One might argue that the leading stock gainers on SN’s annual stock performance report were aided by their good works for society.
Take the top three leaders: Whole Foods has long been recognized for its earth-friendly support of sustainable agriculture, locally sourced foods and “certified organic” foods, among others.
A&P has elevated its profile by investing in energy-efficient technology to reduce its carbon footprint, conserve water and reduce harmful emissions.
United Natural Foods has made the Sustainable Business 20 list of the world's top sustainable stocks for six years of the past eight years, including 2009.
It's difficult to gauge the impact of good deeds for the betterment of society as it relates to a company's sales, profits and stock performance. At the dawn of this new decade, shadowed by glacial meltdowns, a disgust with Wall Street and a globally connected world, it is clear corporate social responsibility is a critical value to be weighed against financial performance.
The food industry is well aware of this. A Grocery Manufacturers Association report on achieving superior financial performance in challenging economic times noted a dramatic increase in sustainability reports published by companies over a 10-year period from 1% in 1997 to 70% in 2008. Moreover, a PricewaterhouseCoopers analysis of 64 large companies — 28 reporting on sustainability and 36 non-reporting — found that over the last five years those producing sustainability reports had a 10% to 15% higher median gross margin than non-reporting companies. The report added a caveat. It wasn't clear which came first: better performing companies able to focus on sustainability issues or better performance as a result of sustainability efforts.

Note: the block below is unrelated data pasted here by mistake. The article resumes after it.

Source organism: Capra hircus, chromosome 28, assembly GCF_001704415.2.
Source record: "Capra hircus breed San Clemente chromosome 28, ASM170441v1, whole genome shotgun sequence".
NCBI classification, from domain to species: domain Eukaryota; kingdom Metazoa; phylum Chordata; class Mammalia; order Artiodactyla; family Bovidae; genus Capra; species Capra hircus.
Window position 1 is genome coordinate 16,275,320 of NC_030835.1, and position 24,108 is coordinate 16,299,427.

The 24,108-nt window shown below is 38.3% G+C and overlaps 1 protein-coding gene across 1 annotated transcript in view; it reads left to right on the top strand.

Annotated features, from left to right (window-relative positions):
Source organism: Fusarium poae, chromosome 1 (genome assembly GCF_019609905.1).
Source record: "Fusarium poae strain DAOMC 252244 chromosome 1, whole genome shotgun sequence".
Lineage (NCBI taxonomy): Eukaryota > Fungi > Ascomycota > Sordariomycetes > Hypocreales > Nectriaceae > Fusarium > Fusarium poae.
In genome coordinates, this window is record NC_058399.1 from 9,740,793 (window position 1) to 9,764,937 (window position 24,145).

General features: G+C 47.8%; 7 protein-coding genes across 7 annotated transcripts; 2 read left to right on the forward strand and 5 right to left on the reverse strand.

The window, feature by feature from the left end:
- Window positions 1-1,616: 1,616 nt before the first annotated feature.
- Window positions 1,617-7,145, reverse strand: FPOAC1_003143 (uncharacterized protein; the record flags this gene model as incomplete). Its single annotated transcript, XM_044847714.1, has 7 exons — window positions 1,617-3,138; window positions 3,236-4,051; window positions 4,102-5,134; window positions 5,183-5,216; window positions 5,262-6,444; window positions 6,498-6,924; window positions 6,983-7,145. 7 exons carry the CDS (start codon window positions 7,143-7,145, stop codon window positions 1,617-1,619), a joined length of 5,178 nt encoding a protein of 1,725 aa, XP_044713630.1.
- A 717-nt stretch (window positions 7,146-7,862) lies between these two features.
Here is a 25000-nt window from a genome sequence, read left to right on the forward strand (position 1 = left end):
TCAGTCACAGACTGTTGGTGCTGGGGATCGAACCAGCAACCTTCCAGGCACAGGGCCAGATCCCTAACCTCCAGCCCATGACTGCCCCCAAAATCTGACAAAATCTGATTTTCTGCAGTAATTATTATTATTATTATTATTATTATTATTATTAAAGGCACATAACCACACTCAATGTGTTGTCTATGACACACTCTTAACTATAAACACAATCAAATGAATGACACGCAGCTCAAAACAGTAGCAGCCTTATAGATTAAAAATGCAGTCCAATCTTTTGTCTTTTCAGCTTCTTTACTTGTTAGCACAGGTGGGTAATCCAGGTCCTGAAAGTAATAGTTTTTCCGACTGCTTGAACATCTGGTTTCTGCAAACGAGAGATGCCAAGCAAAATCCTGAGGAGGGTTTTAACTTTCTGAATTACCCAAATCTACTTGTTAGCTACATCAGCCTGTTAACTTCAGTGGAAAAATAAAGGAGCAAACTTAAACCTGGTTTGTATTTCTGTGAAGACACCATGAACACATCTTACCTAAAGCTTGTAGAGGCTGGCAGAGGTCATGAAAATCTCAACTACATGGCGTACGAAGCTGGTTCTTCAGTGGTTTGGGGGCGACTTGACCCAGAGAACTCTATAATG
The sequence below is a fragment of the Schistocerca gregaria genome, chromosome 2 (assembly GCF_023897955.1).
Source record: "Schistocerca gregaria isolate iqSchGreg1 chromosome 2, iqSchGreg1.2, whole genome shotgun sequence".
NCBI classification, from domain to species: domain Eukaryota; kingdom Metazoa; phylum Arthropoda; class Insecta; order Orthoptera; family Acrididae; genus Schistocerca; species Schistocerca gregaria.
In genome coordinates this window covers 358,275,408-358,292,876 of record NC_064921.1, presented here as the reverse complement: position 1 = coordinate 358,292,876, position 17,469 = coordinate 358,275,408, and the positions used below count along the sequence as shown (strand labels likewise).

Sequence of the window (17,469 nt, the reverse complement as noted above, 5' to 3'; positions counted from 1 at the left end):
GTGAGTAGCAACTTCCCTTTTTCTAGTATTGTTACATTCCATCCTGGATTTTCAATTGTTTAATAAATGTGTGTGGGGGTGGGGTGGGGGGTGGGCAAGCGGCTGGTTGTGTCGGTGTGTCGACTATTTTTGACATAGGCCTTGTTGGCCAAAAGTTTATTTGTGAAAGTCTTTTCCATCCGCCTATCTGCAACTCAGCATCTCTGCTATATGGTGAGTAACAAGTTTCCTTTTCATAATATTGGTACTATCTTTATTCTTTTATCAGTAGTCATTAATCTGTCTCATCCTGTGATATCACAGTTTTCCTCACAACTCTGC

Food retailers, dealing with consumers at the grass-roots level, know about good corporate stewardship and its impact on the bottom line.
But is this enough? Socially responsible investors want more accountability and disclosure. The Social Investment Forum, a nonprofit association of investors and professionals, dedicated to advancing socially responsible investing, last year sent a letter to President Obama and the chairman of the Securities and Exchange Commission asking for mandatory sustainability reporting in SEC filings. The SIF contends corporate reporting is mostly voluntary, far from universal, and often inconsistent and incomplete. It recommends using Global Reporting Initiative standards, used by many companies outside the United States. It also asks the SEC to issue interpretative guidance to clarify that companies are required to disclose short- and long-term sustainability risks in the Management Discussion and Analysis section of their annual 10-K filing.
Given that businesses are averse to mandates and regulations, I doubt mandatory reporting would be favored by the food industry. But expect new sustainability scorecards factored into financial performance one way or the other.
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